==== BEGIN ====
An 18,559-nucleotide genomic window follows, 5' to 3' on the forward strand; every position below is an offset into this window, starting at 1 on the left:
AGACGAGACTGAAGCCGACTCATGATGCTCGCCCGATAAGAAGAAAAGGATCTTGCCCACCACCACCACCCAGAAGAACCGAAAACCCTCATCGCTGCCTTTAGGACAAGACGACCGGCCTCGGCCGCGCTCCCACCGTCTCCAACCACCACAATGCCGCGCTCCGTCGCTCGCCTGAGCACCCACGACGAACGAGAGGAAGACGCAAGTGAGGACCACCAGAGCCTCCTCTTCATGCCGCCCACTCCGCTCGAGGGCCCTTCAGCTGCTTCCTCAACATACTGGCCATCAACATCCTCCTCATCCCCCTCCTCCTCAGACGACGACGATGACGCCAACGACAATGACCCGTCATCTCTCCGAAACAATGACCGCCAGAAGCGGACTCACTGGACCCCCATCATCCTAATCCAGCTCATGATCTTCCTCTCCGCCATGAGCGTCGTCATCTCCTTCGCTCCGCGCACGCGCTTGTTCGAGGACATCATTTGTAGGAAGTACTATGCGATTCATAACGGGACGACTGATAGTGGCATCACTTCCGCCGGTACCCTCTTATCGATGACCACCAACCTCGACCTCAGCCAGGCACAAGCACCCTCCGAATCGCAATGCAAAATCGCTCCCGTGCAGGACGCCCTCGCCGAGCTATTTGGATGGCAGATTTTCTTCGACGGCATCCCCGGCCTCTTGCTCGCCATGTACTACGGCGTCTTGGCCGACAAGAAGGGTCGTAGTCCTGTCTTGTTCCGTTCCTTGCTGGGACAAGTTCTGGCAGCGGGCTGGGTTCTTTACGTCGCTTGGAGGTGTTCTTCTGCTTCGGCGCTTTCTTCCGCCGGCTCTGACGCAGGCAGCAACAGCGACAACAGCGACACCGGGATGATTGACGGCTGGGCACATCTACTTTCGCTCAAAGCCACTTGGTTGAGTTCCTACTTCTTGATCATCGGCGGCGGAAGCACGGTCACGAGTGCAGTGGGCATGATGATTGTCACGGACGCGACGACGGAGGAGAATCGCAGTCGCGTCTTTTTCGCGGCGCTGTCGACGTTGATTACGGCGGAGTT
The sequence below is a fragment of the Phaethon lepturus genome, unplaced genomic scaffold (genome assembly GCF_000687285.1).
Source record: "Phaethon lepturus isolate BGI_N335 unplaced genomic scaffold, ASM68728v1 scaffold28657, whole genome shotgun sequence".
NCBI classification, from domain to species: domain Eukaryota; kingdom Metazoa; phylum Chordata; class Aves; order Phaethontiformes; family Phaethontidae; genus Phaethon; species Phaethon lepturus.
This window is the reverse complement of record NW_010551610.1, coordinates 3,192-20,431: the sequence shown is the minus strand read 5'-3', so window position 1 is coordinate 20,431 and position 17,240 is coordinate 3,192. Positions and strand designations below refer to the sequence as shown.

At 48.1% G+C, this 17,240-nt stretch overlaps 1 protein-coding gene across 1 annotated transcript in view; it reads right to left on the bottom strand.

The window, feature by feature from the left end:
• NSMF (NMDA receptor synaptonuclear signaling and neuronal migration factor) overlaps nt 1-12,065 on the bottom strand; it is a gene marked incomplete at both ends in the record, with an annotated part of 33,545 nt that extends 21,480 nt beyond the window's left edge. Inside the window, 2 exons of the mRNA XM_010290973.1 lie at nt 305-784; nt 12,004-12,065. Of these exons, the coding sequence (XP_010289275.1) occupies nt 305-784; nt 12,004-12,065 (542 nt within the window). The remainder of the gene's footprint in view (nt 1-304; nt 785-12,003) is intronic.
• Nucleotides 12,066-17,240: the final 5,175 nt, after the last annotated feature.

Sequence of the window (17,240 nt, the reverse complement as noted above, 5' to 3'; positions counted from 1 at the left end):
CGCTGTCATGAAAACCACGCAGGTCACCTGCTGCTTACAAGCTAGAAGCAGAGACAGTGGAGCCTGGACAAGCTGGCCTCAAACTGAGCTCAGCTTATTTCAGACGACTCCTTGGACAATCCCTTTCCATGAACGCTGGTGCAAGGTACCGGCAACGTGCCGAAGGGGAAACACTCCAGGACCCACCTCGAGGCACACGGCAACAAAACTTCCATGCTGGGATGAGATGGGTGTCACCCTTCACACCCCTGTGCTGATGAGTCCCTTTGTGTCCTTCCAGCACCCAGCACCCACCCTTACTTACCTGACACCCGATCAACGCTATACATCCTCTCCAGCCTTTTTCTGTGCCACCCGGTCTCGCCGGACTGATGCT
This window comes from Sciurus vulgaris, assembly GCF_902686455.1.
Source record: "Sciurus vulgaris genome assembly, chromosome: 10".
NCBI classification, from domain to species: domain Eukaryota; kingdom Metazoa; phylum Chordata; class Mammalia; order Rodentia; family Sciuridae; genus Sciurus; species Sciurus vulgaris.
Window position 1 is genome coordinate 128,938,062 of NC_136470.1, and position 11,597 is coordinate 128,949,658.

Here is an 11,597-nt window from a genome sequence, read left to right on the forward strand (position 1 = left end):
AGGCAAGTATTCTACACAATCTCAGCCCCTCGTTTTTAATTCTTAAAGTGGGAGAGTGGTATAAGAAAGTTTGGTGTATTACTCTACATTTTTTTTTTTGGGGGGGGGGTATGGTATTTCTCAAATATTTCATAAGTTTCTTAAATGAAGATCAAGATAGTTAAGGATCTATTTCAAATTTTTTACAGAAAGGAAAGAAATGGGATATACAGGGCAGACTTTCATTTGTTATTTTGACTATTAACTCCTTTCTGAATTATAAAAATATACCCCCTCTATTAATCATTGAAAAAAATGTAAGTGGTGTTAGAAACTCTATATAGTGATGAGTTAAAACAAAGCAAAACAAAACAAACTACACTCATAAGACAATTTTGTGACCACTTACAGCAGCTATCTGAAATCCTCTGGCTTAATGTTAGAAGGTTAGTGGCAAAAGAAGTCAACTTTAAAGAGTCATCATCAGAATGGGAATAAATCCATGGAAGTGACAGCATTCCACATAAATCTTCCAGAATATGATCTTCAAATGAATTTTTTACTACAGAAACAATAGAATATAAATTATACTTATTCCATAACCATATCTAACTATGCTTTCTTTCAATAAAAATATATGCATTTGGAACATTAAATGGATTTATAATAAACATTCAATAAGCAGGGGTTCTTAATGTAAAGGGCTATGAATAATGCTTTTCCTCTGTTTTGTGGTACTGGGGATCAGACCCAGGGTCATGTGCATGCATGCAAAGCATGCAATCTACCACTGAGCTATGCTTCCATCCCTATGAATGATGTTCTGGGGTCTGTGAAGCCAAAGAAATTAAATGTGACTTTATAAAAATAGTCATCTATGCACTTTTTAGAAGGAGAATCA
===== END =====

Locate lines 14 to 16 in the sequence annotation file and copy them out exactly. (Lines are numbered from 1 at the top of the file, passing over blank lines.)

Source record: "Sciurus vulgaris genome assembly, chromosome: 10".
NCBI classification, from domain to species: domain Eukaryota; kingdom Metazoa; phylum Chordata; class Mammalia; order Rodentia; family Sciuridae; genus Sciurus; species Sciurus vulgaris.
Window position 1 is genome coordinate 128,938,062 of NC_136470.1, and position 11,597 is coordinate 128,949,658.